industrial brewery equipment

Photo credit: Stout Tanks

For serious fans of craft beer, starting a brewery can be the ultimate dream. What better business to start with friends—making something you love for you and other beer enthusiasts?

In fact, a lot of people are passionate about brewing beer. According to the Homebrewers Association, there are an estimated 1.1 million homebrewers in the U.S., producing more than 1.4 million barrels of beer in 2017. At the same time, the number of enthusiasts who are turning their brewing hobbies into breweries continues to grow. The Brewers Association counted 6,266 craft breweries in the U.S. in 2017, a 15.5 percent increase from the year before.

From Hobby to Starting a Brewery

Making the leap from a home brewing operation to starting a full-fledged craft brewery business can be a challenge. Any small business idea takes plenty of planning, money, and perseverance to become successful. But starting a brewery requires large, expensive, specialized equipment, along with the know-how and space to operate it. There are also legal and permitting issues unique to the industry to consider.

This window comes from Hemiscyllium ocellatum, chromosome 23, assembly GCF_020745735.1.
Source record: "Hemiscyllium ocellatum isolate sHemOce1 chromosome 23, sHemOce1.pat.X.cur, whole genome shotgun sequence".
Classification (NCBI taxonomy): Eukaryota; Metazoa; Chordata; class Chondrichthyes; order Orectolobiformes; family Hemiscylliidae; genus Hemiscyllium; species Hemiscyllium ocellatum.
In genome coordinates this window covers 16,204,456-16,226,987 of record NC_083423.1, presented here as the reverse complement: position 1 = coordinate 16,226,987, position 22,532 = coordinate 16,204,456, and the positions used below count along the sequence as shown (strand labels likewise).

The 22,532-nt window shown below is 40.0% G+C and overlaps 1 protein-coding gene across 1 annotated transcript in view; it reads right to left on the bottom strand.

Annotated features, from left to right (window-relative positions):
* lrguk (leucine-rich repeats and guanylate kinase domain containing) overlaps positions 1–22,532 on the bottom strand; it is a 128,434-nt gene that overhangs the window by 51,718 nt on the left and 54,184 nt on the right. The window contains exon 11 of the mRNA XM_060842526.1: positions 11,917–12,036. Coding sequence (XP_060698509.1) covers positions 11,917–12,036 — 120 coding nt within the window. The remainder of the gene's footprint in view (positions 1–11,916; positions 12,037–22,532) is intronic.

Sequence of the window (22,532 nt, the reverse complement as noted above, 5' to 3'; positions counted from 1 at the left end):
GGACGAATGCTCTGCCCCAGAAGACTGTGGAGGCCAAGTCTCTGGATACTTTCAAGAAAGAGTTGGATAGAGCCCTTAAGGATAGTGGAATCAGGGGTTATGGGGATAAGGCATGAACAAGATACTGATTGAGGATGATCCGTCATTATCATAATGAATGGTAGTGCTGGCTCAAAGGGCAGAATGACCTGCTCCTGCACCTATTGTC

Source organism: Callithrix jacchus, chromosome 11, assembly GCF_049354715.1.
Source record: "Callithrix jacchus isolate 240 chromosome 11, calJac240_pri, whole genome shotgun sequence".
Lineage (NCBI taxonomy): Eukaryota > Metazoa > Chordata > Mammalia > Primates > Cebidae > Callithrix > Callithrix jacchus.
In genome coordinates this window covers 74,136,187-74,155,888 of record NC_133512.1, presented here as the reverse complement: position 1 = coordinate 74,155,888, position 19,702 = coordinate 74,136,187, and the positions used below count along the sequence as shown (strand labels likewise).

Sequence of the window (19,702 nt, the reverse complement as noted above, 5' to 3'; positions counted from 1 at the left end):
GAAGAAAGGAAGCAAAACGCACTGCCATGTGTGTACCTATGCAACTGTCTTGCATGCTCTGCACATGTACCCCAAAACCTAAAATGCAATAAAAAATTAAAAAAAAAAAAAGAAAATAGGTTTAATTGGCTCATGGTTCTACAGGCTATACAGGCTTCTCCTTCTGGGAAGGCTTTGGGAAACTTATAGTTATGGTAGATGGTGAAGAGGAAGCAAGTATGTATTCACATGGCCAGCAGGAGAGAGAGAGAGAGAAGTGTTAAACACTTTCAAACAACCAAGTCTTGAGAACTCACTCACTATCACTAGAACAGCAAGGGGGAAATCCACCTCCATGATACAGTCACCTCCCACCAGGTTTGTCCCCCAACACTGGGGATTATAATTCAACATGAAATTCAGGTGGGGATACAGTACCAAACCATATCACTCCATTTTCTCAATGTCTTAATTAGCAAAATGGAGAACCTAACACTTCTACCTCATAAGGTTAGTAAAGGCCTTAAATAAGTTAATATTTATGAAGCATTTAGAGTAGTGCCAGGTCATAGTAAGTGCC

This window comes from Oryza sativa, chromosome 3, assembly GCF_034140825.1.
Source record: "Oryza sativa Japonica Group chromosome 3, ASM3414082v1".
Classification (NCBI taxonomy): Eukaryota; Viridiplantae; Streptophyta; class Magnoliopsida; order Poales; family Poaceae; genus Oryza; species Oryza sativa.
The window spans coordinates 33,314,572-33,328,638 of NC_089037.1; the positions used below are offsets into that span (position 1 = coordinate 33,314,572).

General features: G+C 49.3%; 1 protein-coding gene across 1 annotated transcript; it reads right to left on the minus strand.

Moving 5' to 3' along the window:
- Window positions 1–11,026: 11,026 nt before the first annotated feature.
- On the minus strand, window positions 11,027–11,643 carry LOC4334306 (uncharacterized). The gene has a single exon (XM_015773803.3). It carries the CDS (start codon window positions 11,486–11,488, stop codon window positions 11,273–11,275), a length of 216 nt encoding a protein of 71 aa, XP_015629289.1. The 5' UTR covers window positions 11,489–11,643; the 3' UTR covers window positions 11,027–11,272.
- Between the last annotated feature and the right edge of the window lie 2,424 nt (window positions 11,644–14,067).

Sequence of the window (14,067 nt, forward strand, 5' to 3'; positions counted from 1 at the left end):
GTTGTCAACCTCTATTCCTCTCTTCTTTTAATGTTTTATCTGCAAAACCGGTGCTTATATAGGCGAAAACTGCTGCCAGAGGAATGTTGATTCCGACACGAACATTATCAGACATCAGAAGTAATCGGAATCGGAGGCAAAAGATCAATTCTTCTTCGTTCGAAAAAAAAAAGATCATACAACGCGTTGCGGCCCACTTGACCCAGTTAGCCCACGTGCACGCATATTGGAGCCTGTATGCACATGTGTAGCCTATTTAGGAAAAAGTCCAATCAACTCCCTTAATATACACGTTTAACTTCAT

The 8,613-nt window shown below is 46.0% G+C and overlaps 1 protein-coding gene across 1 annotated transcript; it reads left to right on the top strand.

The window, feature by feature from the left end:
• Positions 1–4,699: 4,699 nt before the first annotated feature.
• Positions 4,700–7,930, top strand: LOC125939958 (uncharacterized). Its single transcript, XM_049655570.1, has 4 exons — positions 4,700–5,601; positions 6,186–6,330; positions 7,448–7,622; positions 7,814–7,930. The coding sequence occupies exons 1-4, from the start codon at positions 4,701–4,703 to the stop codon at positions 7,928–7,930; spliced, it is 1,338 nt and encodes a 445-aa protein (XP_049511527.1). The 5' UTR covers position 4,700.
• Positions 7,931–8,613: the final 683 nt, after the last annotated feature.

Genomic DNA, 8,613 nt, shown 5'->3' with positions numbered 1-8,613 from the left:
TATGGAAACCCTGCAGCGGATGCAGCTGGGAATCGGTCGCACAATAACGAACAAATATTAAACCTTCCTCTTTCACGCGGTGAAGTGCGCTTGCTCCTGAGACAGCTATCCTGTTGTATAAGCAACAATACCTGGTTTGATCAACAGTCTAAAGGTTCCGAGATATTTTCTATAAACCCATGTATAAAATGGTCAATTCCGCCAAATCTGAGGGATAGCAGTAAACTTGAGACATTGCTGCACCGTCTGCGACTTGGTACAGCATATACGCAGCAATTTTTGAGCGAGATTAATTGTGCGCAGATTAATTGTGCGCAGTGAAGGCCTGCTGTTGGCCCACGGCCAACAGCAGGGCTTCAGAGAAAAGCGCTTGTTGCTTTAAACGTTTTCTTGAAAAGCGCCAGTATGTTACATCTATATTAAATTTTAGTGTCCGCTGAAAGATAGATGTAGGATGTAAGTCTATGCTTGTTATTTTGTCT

Finding Your Equipment

The cost of brewery equipment can vary depending on several things, such as the volume of beer you wish to brew and whether you choose to purchase new or used.  For larger operations, you can go to a manufacturer like ABS Commercial brewery equipment and not only get whatever you need, you can get it customized however you want it.

Of course, the size and age of the equipment you buy will often be determined by your startup budget. In general, when starting a brewery, your equipment list will need to include kettles, boilers, fermentation tanks, filters, cooling systems, storage tanks, kegs, bottling or canning equipment, refrigeration, piping, and cleaning tools. Acquiring equipment for restaurants covers some of the same issues.

Equipment List for Starting a Brewery


A brewhouse consists of all the components, or vessels, a craft brewery needs for the initial brewing stage. It typically includes a mash mixer, lauter tun, hot liquor tank, holding kettle, boil kettle, and whirlpool. A two-vessel brewhouse is often made up of combinations of a mash mixer/lauter tun/hot liquor tank and boil kettle/whirlpool, while a larger, more advanced five-vessel system separates these components.

The first step creates wort — the liquid extracted from the mashing of malt and other grains. This is then moved to the kettle, where it’s boiled with hops or other ingredients, producing the flavor, color, and aroma of your beer. At the conclusion of the boil, the wort settles in the whirlpool, where more solid particles are separated out.

Pricing for a Brewhouse

Brewery equipment maker Ss Brewtech has developed brewhouses at different capacities, with prices ranging from just under $50,000 for a 3.5 barrel (bbl) system to $98,500 for a 20 bbl system.

Fermentation and Brite Tanks